report Micro, Nano & Materials
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NanoMedicine – a local Technology Circle and the 10th CLINAM, May 2017

The 10th Clinical NanoMedicine conference will take place in Basel from 7 to 10 May 2017. With 175 speakers and many national and international guests, the conference promises to a major highlight of the year. Are you a start-up in the Basel region looking for new insights, inspiration or contacts? You could be eligible for a free day-ticket. Send an email to Ralf Dümpelmann with a 2-line description of your company.

For local interaction on a more regular basis, look no further than the Technology Circles NanoMedicine, organised by These brief, two-hour meetings – plus apero – foster the local network and encourage information exchange. The last TC NanoMedicine, which was held on 21 March 2017 at the Biozentrum Basel, is a great example of this. Over 30 people attended, mainly from Basel but also from Zurich, Fribourg and Lörrach, drawn by the two speakers who presented on the biology of cellular processes at the nanoscale.

David Martinez, from the biophysics group of D-BSSE ETH, presented on a new way of measuring the weight of individual, living cells in liquid environment with an as yet unsurpassed accuracy. Also called a picoscopic cell balance, this technology uses cantilevers and laser beams, much like AFM technology but with some essential modifications. The technology has been patented and is due to be commercialised with industrial partners. The videos and explanations about cell size, virus infection and growth control mechanism provided a very illustrative insight into this exciting technology.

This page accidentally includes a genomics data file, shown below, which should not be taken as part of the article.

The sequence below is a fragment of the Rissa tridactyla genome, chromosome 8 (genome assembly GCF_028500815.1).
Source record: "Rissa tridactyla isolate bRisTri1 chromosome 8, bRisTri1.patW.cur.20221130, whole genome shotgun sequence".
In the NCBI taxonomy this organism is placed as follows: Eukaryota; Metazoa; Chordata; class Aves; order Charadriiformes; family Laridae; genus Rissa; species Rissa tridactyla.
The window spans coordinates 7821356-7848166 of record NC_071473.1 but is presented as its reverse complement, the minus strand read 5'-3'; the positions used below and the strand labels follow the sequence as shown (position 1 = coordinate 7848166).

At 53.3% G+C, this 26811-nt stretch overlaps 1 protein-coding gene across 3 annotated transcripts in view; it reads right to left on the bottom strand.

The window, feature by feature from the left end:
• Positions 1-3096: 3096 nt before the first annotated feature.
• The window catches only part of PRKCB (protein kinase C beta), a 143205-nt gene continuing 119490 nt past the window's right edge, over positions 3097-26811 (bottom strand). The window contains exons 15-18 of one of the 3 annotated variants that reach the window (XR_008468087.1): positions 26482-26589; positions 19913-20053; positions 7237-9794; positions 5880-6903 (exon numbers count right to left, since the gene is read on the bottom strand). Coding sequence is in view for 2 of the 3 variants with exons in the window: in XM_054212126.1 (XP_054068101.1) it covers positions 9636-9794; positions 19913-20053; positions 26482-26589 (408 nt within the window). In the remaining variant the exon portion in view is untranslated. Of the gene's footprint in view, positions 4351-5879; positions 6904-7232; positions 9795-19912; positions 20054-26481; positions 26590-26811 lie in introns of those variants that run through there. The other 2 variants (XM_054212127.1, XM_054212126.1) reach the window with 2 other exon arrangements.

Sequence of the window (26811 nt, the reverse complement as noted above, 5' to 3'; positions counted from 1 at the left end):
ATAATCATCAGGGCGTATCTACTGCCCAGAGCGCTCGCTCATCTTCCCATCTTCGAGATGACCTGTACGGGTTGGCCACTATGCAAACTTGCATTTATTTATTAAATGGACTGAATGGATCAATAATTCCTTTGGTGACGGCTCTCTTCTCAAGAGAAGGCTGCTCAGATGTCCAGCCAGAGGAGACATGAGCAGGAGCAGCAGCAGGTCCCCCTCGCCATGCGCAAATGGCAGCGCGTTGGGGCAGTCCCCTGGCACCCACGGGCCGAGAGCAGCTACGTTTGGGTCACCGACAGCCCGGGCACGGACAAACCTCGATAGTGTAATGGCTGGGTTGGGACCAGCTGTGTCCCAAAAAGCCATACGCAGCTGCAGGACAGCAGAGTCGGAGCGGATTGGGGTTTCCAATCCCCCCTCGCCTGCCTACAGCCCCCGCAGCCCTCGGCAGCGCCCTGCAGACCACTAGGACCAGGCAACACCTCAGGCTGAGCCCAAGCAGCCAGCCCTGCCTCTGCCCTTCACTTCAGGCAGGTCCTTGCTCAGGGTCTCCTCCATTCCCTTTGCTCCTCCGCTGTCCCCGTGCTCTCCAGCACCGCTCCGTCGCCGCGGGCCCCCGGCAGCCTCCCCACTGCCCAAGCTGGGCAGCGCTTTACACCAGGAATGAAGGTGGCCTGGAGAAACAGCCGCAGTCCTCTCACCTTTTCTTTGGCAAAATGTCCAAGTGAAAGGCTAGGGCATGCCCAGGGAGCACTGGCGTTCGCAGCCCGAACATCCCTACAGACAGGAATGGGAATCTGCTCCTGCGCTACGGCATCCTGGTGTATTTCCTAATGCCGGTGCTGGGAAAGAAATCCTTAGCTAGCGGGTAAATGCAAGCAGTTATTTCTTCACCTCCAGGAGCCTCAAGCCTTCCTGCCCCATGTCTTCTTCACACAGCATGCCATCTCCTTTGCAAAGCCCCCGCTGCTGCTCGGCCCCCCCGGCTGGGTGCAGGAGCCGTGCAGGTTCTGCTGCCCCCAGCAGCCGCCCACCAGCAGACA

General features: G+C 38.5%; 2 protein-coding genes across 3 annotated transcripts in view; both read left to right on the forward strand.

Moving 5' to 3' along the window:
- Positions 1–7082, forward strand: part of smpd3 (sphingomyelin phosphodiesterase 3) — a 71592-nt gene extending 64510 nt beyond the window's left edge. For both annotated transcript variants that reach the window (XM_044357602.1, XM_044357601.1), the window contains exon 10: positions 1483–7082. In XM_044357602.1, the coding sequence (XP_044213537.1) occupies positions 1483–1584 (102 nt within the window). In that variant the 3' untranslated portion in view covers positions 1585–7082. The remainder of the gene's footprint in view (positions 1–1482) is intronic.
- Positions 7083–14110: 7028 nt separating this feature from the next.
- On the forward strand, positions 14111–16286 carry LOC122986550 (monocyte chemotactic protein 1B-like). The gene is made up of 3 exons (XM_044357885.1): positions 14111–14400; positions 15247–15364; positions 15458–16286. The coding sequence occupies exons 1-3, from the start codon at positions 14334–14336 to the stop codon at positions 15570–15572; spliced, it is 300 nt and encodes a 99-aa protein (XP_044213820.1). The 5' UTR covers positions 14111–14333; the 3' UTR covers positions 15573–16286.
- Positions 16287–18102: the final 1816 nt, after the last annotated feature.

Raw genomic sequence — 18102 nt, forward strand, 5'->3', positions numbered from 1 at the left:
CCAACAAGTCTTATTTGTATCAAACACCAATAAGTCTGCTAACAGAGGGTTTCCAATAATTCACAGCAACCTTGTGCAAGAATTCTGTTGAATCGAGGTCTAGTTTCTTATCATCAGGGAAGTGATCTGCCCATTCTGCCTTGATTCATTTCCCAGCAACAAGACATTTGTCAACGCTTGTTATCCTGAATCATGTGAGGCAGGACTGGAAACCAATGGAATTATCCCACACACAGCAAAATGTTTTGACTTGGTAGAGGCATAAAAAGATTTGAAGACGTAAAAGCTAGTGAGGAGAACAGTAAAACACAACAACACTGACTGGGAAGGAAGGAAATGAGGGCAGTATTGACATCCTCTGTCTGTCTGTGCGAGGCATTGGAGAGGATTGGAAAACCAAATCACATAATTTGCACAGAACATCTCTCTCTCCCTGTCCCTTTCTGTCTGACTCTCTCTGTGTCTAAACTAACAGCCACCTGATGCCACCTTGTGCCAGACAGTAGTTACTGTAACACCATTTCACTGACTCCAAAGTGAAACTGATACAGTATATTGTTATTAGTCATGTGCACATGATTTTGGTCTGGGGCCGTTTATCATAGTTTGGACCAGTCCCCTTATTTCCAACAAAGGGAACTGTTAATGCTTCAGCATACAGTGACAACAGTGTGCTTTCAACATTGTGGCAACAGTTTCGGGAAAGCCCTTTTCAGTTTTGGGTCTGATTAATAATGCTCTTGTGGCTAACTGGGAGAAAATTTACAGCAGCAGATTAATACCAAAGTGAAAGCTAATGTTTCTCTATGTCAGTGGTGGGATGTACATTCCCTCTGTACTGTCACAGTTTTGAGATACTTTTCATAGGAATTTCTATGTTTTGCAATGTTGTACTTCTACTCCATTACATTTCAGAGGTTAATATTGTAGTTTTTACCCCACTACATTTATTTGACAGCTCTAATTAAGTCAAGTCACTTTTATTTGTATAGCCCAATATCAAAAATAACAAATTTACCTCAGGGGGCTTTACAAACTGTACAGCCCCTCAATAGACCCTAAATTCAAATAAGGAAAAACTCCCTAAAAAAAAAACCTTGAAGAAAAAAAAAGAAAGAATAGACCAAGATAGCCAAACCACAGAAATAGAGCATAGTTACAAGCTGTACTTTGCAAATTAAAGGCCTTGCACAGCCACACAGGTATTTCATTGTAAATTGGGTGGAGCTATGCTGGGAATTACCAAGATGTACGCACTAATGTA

Professor Roderick Lim’s presentation on transport mechanisms in nuclear pore complexes was equally fascinating. His work at the Biozentrum, University of Basel looks at how the nuclear pore complex (NPC) facilitates the rapid and selective exchange of specific cargo proteins, what are known as karyopherins, into and out of the cell nucleus. He described the rapid diffusion along two dimensions with the ‘dirty velcro effect’ and explained how even artificial nanopores are now being explored based on these principles.

NanoMedicine still has a long way to go, but events like the CLINAM and the Technoology Circle provide just the right platforms for future progress.


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